6 Smart Tips for Finding a Dog-Friendly Rental House

Many property owners are hesitant to rent to renters who have pets due to the potential for damage, inconvenience, noise, and even risk to other tenants. However, more than half of people’s homes have pets, and most people wouldn’t put themselves at economic risk if the damage was an issue. You may find a wonderful home for your pet without giving it up. If you’re planning on looking for a place to live that allows pets, here are nine things to keep in mind.

1- Prepare Ahead of Time

Good pet-friendly rentals shouldn’t be as hard to locate as they once were, but there are still criteria you need to meet. If you have a cat, for instance, you’ll need to make sure the house is far from a busy road and equipped with a cat flap. A new home’s proximity to a park and sufficient square footage should be high priorities for dog owners. You should start looking for a new house at least eight weeks before you have to vacate your existing one. Your chances of finding a new home for you and your pet should improve if you widen either your search area or the type of property you’re looking for. Use the search bar on our site. When you find a location you like, click “filter results” and then select “pets allowed” to see only those places that welcome your furry friend. You can refine your search by including keywords like “park” or “peaceful” in the advanced search bar.

2- Justify Why Your Pet Should Be Accepted

You can do a few things to make your landlord more comfortable with the idea of having dogs if you find one who is receptive to the idea but still needs some convincing. Include documentation of your pet’s recent vaccines, flea and worm treatments, microchipping, and neutering. You can also provide emergency contact information for your veterinarian and another responsible party. To show that your pet has always been well-behaved and has never created any problems at a rental property, you should contact a previous landlord for a reference. Investors will rest easier knowing that you are a conscientious landlord.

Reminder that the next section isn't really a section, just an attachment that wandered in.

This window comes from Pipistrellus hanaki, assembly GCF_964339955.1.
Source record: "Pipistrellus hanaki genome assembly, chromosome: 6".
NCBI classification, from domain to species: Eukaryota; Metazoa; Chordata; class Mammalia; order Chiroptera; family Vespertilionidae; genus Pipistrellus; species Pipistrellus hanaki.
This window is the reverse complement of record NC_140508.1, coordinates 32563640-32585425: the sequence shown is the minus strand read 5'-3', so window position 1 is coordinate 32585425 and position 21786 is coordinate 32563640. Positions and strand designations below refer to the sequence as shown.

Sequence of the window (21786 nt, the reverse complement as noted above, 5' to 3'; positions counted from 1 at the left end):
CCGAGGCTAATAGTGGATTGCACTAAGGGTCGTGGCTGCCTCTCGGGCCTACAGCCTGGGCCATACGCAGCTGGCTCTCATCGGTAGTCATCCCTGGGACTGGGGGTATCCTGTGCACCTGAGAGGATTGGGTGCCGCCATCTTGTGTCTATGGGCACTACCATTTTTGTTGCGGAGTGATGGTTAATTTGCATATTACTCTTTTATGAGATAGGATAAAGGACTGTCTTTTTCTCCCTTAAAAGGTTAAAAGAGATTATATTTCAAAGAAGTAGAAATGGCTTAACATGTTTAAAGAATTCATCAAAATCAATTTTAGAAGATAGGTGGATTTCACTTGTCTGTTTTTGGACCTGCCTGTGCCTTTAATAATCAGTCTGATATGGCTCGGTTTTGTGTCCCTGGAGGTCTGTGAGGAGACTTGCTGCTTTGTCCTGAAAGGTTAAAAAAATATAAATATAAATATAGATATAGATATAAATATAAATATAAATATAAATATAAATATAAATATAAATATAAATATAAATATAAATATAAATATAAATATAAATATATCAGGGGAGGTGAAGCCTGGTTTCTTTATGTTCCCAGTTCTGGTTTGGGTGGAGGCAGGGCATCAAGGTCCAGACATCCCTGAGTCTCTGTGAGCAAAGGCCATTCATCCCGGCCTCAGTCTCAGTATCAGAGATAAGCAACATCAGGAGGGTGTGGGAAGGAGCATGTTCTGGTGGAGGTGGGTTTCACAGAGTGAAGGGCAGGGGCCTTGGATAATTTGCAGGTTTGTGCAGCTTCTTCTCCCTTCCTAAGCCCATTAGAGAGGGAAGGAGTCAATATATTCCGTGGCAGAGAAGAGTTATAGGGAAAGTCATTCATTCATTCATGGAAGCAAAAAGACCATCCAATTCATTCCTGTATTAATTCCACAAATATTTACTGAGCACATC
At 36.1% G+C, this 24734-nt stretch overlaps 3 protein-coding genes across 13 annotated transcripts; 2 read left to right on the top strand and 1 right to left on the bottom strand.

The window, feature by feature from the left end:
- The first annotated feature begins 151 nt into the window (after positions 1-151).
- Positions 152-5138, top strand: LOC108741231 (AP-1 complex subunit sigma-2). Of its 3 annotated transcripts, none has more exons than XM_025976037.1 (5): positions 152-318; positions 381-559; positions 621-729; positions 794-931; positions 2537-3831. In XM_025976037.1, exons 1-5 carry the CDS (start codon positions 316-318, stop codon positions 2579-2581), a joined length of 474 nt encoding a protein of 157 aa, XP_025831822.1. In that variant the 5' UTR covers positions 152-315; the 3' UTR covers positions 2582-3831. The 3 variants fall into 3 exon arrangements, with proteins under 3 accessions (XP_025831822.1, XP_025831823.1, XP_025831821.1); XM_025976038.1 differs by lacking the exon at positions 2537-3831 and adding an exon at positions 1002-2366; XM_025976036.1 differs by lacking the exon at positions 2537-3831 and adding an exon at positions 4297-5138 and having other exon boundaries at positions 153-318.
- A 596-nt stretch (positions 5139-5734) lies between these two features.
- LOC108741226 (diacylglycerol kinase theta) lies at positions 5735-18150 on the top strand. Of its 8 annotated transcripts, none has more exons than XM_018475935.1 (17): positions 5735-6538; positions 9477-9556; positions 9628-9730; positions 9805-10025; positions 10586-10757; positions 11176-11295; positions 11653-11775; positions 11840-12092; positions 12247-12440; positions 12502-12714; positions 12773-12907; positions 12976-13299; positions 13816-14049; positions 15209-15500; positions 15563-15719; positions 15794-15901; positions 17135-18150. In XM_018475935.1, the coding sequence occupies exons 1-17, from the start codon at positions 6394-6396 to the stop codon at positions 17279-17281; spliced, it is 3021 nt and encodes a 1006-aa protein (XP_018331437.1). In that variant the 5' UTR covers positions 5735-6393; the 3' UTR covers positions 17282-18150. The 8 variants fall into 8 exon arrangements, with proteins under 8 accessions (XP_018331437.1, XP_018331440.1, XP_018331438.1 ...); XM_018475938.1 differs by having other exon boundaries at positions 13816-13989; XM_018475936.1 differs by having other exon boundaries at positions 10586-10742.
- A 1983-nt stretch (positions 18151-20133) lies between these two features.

3- Approach a Landlord Before Getting a Pet

If you want to keep pets at the rental property, you’ll need to get the landlord’s permission in writing. The only acceptable justification for a landlord to deny a pet’s written request within the allotted 28 days is if the dwelling is too tiny to accommodate a pet of that size. If you can prove to the landlord that you will be a responsible pet owner, your request should be granted. If you keep a pet, you have the responsibility of ensuring that it does not bother your neighbors and of fixing any excessive damage it may cause to their property. If your landlord does not respond to your written request for approval within 28 days after receiving it, the request will be presumed to have been granted.

4- Let Your Landlord Meet Your Pet

One last thing you can do to relieve your landlord’s worries is to introduce them to your pet ahead of time, though this is normally only necessary for canine tenants. The landlord will have a better idea of how well-behaved and social your pet is once they have met it in person. The landlord may want to see that you’re a responsible renter and that your pet is well-behaved, so if you feel comfortable doing so, you may always have him over to your current place. Agents for landlords are tasked with finding the safest, most reliable, and best-suited tenants possible, so bringing a pet along shouldn’t hurt your chances. The best case scenario is a tenant who is responsible, reasonable, and takes care of the property, notwithstanding the presence of a dog.

5- Maintain a Pet without Your Landlord’s Approval

Be honest with your landlord at all times if you plan to maintain dogs in the rental home. You might get in trouble if they find out you have a pet without permission during routine property inspections or, even worse, through complaints made by your neighbors. Since this is a violation of the lease agreement, legal action might be taken to remove the tenant.

6- Look for Private Property Owners

Private landlords are typically easier to negotiate with, especially in the case of residences that do not specifically advertise themselves as pet-friendly. There may be room for negotiation with private homeowners, but if the building is professionally maintained and has a no-pet policy, you’re probably out of luck.